Dealing With Your Insurer After an “Occurrence”

An “occurrence” is an event which gives rise to a claim for payment of insurance proceeds to either the first party (the insured), such as with renter’s or home insurance, or a third party (someone other than the insured), such as with payment to a person injured as a result of the insured’s actions.

This post will address third party insurance. The difference between the two is that first party insurance includes a contract between the insured and the insurer, and therefore various duties and obligations flow from each party to the other by law and by contract. In third party insurance, one would be dealing with the insurance company of the injury producing party, and therefore the only duties owed by the insurer to the third party would be those necessitated by law which are different from laws governing first party duties.

After an occurrence, the claimant (third party), should be aware that insurers use adjusters to evaluate claims. While this may seem obvious, not all adjusters are created equal. Some understand their job as being required to pay valid claims and weed out the fraudulent ones, and some believe their job is to deny as many claims as possible; these types of adjusters rarely last because their reversal or lawsuit rate will be above the acceptable rate for their employer.

First off, the claimant should not be the one to call an adjuster. There are numerous reasons for this. If the insurer contacts the claimant, he/she should first ask if the call is being recorded, if so, refuse to speak until the recording is shut off. Most states require disclosure of call recording prior to the conversation. If the recording is not shut off, the claimant should refuse to make any statements or provide any facts regarding the occurrence, and state that he/she is in the process of retaining legal counsel or if not, then state that he/she is not ready to make a statement at that time. The claimant should then listen to the adjuster, and request all offers to be put in writing. No counter-offer should be made at this time, particularly if physical injuries are involved. If only property damage occurred, then the claimant may obtain an evaluation of the damages from a reputable source, and may make a counter-offer on the phone if the damages are certain.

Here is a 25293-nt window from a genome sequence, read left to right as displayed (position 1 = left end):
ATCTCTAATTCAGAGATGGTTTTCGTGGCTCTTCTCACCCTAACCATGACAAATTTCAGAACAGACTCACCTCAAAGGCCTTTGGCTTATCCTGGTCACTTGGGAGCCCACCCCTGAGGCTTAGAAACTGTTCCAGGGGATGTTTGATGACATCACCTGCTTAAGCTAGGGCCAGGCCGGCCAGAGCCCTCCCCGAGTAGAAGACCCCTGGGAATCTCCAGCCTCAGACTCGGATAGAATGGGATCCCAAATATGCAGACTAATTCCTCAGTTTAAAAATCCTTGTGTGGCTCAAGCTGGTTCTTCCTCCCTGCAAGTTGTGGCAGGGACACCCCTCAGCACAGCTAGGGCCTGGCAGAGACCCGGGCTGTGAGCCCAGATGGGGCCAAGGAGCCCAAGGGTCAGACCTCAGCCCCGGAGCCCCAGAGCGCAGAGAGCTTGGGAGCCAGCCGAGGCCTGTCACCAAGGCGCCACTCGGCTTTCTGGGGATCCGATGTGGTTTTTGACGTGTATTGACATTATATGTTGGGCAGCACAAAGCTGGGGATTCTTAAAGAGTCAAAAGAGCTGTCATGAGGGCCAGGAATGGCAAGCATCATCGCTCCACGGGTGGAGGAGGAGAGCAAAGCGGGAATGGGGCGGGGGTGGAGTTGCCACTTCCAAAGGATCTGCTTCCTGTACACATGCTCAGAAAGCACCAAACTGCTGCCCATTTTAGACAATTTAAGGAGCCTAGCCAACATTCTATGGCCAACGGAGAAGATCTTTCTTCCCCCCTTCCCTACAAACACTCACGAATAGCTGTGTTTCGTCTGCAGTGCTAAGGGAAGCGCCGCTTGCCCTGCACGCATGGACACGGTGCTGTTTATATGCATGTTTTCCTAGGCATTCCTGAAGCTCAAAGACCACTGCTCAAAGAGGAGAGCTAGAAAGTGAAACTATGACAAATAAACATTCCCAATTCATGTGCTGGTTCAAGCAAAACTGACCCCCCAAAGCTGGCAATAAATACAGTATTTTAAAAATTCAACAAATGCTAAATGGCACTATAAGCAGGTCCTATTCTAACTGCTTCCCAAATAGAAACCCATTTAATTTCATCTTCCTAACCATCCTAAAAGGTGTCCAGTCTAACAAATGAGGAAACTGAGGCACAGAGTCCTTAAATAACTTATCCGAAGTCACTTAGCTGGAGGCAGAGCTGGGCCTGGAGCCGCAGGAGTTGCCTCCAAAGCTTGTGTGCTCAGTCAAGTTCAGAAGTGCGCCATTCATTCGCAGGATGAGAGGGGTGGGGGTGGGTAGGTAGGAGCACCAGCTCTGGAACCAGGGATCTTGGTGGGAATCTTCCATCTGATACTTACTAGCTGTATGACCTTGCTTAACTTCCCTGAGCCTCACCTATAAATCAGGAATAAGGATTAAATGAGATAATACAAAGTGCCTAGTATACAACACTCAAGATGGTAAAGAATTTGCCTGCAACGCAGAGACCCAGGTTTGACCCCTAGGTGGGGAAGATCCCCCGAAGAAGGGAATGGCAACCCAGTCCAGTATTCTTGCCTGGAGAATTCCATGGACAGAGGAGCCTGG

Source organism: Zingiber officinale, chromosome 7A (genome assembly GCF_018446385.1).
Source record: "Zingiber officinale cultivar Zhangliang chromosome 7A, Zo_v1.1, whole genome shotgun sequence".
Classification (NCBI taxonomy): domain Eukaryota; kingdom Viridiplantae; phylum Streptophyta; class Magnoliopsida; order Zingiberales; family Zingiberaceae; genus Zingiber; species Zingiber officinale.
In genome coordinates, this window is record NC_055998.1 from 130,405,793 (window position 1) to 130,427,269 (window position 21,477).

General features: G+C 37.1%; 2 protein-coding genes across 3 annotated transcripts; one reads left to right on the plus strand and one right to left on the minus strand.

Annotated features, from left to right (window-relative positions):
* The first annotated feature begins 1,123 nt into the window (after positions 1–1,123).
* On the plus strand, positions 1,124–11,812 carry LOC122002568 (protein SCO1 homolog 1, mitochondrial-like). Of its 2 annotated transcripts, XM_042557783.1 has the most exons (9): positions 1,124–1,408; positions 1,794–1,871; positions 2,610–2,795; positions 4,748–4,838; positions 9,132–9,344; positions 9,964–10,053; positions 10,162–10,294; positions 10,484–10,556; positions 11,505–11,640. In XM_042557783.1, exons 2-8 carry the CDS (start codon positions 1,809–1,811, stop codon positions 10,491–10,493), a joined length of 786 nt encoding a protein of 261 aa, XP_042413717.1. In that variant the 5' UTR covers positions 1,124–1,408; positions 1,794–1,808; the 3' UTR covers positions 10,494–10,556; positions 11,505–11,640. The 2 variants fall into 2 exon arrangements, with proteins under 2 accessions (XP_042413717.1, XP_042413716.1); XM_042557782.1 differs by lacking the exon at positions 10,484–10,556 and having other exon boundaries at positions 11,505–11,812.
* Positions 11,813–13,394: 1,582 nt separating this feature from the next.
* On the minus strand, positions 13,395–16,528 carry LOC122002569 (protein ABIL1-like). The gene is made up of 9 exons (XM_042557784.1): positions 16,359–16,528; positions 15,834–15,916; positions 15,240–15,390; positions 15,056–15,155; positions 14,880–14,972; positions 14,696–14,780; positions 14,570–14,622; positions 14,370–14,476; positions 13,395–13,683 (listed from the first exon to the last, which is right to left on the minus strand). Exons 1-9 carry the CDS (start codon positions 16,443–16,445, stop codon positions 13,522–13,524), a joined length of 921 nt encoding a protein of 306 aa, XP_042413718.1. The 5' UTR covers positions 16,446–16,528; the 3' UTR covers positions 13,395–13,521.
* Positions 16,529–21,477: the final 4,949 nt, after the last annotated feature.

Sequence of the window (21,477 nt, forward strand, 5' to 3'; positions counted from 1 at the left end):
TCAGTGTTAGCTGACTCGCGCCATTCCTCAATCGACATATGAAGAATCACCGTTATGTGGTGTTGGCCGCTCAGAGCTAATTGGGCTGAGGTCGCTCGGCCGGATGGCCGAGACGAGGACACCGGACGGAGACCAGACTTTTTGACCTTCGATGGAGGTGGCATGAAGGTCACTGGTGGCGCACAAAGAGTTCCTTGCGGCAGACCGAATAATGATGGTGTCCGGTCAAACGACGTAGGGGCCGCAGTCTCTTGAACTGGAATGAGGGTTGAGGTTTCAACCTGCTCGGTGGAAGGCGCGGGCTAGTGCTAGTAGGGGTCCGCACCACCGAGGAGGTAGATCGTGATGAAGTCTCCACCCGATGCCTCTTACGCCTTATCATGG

No recorded statement or deposition should be given by the claimant without legal counsel present. Remember, the adjusters are looking for inconsistencies and admissions of fault. Even if a statement is not construed as an admission or inconsistency by the claimant while it is being given, it may be open to interpretation or used later to contradict future statements. If such statements are made, it becomes far more difficult to obtain proper relief for the claimant’s damages, and increases the likelihood of litigation being necessary. It also increases the burden of evidence on the claimant to that which may be sufficient to overcome the evidentiary value of the statements made against his/her own interest.

Basic Contracts

In Texas, a contract must be in writing if it is:
1. A promise by an administrator or executor of an estate to pay for the debt of his estate from his own pocket.
2. A promise of any person to act as surety for another.
3. A promise made in exchange for marriage or merely taking up residence with another.
4. A sale of real estate.
5. A lease of real estate for longer than one year.
6. Any agreement which may not be performed within 1 year from date of execution.
7. An agreement pertaining to oil and gas commissions.
8. A promise or warranty of a cure or results made by a health care provider pertaining to medical treatment.